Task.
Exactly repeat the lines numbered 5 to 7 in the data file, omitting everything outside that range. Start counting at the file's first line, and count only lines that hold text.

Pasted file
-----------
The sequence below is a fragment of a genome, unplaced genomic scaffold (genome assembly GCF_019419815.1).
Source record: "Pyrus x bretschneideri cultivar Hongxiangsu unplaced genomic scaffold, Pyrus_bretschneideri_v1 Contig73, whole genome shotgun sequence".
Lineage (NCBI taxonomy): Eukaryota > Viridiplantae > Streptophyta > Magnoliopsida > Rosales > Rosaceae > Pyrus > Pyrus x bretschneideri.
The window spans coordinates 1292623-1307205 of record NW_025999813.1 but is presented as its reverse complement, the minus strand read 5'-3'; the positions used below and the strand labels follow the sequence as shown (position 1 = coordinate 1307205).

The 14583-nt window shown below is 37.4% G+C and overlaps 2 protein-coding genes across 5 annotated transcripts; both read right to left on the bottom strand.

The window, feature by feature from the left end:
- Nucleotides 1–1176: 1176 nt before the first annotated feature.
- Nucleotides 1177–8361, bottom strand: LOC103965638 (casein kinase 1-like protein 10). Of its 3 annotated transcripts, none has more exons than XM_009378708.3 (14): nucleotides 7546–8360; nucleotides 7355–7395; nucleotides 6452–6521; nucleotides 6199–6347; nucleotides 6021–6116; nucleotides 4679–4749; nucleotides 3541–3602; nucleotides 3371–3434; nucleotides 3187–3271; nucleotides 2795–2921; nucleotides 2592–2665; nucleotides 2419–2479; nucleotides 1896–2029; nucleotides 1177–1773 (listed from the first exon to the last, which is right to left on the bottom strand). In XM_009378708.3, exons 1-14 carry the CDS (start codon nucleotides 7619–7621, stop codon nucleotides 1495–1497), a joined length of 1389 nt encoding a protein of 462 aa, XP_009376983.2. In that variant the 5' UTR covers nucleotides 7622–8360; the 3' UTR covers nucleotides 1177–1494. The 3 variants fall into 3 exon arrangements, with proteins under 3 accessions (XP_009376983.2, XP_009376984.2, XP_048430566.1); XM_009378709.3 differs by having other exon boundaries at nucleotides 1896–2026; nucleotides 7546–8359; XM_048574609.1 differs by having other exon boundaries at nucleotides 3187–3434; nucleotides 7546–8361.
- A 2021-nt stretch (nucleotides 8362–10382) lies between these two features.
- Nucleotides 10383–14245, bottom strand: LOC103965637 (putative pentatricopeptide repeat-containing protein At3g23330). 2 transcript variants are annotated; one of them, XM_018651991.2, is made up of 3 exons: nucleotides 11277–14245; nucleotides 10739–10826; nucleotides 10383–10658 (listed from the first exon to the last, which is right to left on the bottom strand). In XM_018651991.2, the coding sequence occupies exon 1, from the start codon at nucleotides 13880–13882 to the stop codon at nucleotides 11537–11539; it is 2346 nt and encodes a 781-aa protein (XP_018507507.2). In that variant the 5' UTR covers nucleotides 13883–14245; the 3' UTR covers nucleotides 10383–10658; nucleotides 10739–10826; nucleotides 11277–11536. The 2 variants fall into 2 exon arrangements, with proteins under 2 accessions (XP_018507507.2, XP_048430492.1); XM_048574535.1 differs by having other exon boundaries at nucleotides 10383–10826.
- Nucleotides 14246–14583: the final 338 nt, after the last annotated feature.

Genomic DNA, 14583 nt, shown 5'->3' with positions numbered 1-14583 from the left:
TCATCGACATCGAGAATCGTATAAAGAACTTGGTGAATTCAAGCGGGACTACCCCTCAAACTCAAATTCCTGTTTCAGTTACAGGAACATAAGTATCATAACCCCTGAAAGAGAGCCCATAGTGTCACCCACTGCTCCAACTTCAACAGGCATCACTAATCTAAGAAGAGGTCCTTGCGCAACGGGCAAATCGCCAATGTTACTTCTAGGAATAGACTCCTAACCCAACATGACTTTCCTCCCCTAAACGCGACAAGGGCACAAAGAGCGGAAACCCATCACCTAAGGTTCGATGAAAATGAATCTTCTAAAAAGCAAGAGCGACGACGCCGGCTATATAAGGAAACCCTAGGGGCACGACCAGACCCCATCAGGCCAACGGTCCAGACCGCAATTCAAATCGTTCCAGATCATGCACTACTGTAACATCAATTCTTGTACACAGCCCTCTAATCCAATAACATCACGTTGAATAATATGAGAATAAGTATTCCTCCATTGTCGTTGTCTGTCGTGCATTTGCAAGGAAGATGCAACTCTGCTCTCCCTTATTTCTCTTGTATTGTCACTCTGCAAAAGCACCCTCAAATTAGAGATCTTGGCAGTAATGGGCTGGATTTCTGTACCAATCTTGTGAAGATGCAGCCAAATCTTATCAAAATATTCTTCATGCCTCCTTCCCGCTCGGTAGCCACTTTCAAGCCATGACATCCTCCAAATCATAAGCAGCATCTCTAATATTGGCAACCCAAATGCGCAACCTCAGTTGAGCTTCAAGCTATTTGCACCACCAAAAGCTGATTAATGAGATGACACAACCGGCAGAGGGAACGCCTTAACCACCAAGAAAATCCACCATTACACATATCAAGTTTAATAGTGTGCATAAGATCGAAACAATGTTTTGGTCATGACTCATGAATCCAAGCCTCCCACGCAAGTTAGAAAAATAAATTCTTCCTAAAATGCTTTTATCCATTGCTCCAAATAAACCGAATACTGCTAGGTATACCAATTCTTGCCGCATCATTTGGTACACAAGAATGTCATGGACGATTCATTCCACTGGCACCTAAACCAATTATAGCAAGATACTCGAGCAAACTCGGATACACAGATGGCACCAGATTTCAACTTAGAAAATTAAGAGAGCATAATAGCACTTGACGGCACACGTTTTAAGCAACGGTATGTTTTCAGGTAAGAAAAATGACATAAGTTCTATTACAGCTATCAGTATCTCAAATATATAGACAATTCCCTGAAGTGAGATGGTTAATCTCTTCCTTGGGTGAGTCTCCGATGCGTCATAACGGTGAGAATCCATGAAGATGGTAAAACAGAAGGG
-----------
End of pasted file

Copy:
The 14583-nt window shown below is 37.4% G+C and overlaps 2 protein-coding genes across 5 annotated transcripts; both read right to left on the bottom strand.

The window, feature by feature from the left end:
- Nucleotides 1–1176: 1176 nt before the first annotated feature.